The flavor of tempeh is stronger than tofu, but it still works well with a multitude of flavors and ethnic cuisines in these healthy vegetarian recipes.
Tempeh (pronounced TEHM-pay) is made by a simple process—hull soybeans, crack and boil them, and then introduce a starter
bacteria that ferments the soybean mixture. The result is a pebbled, buff-colored soybean cake. That minimal processing helps
tempeh retain many of the nutritional properties related to soybeans, such as high quality protein, fiber, and calcium, and
it can also provide significant amounts of iron.
Tempeh has an assertive flavor. It obtains much of its nutty, subtle, tangy flavor from the fermentation process. When the temperature changes, the bacteria present in tempeh may cause small patches of gray or black spores to bloom on the surface of the cake. These spores are harmless and only add to tempeh’s unique yeasty flavor. You can store opened tempeh, tightly wrapped, in the refrigerator for up to five days.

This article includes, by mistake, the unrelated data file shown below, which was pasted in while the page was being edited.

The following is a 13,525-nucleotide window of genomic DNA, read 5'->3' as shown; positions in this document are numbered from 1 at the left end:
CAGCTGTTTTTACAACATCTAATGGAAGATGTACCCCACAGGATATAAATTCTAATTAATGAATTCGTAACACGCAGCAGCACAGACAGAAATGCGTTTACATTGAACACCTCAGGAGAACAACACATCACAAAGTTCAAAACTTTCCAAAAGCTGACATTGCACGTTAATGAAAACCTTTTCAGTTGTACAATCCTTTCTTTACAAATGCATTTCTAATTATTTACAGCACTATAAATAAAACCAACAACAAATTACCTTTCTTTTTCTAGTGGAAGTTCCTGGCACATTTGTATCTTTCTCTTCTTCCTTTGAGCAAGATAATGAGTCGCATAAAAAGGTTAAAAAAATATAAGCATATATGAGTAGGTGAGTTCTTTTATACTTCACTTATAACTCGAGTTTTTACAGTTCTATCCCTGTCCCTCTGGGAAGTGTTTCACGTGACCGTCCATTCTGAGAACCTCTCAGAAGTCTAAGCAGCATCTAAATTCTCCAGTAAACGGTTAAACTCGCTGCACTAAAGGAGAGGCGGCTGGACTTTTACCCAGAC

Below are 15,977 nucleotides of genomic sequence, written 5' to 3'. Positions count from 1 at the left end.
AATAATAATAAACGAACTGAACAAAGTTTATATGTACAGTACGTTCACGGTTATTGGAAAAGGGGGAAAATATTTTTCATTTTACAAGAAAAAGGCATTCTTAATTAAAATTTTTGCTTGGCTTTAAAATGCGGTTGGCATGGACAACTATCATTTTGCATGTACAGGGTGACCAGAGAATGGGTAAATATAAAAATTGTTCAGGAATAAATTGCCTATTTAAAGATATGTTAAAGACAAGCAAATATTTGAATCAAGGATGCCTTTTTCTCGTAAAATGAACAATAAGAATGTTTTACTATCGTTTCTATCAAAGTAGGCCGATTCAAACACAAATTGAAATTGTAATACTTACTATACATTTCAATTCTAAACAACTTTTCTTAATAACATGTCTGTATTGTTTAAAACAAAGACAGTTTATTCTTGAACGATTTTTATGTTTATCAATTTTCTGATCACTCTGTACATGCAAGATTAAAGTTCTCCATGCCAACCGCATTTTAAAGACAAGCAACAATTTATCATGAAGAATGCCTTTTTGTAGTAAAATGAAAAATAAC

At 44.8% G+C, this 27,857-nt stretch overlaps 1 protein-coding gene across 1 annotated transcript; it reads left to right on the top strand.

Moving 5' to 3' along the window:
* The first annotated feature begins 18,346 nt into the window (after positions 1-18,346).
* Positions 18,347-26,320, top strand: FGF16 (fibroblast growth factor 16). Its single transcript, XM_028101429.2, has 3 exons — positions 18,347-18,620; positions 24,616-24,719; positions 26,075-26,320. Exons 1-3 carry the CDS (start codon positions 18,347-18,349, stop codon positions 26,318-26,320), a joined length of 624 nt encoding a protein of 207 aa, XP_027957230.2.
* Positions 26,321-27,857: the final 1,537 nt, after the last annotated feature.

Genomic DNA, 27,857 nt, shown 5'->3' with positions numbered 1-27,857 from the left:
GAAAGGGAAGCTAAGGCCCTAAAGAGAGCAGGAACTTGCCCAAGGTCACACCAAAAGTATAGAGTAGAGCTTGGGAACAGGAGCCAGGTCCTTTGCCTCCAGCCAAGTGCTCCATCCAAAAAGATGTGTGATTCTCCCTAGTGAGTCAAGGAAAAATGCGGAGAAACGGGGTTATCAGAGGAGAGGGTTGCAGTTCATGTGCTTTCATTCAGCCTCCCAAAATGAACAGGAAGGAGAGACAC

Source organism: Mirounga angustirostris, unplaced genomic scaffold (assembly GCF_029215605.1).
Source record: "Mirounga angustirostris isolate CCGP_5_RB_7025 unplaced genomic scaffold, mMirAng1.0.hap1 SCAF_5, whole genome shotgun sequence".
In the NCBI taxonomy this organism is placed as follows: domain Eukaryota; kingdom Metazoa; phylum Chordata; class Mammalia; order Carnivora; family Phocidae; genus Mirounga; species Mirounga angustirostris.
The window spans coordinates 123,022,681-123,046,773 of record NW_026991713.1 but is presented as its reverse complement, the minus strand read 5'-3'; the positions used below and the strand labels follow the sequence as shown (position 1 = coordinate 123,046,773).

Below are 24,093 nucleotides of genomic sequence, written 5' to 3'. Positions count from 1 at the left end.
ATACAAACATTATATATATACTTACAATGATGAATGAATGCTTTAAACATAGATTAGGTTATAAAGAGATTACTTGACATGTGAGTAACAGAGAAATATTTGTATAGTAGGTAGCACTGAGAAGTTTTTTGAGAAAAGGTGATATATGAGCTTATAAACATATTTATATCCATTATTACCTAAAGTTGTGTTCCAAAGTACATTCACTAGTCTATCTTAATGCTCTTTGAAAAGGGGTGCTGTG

View Recipe: Tempeh Rendang
Basmati rice—an aromatic, long-grain variety—is dry and fluffy when cooked, which makes it a nice accompaniment to this fragrant
View Recipe: Tempeh Coconut Curry
The papery brown skin and gnarled root of fresh ginger can be puzzling to deal with if you are unfamiliar with it. Its powerful
scent and peppery flavor smooth out during cooking and add a liveliness to dishes.
View Recipe: Tempeh with Curried Cashew Sauce
To peel the tomato this recipe calls for with ease, use a sharp knife to cut a shallow “X” in the bottom of each tomato. Drop
the tomatoes into boiling water for 15 to 20 seconds, then remove them with a slotted spoon or tongs. Plunge the tomatoes
into ice water and the skins will come off with no trouble.
View Recipe: Vegetable Tagine with Baked Tempeh
Without the vegetable broth this would be a collection of sautéed veggies, but the broth unifies the flavors into a coherent
dish. Ratatouille is normally vegetarian anyway, but we've subbed tempeh for the usual eggplant to give it a meatier texture.
View Recipe: Tempeh Ratatouille
This woodsy dish should be rustic but, don’t let the leeks this recipe calls for bring too much earthiness. Notorious for
hiding dirt within their concentric layers, leeks require thorough washing.
View Recipe: Tempeh and Wild Mushroom Fricassee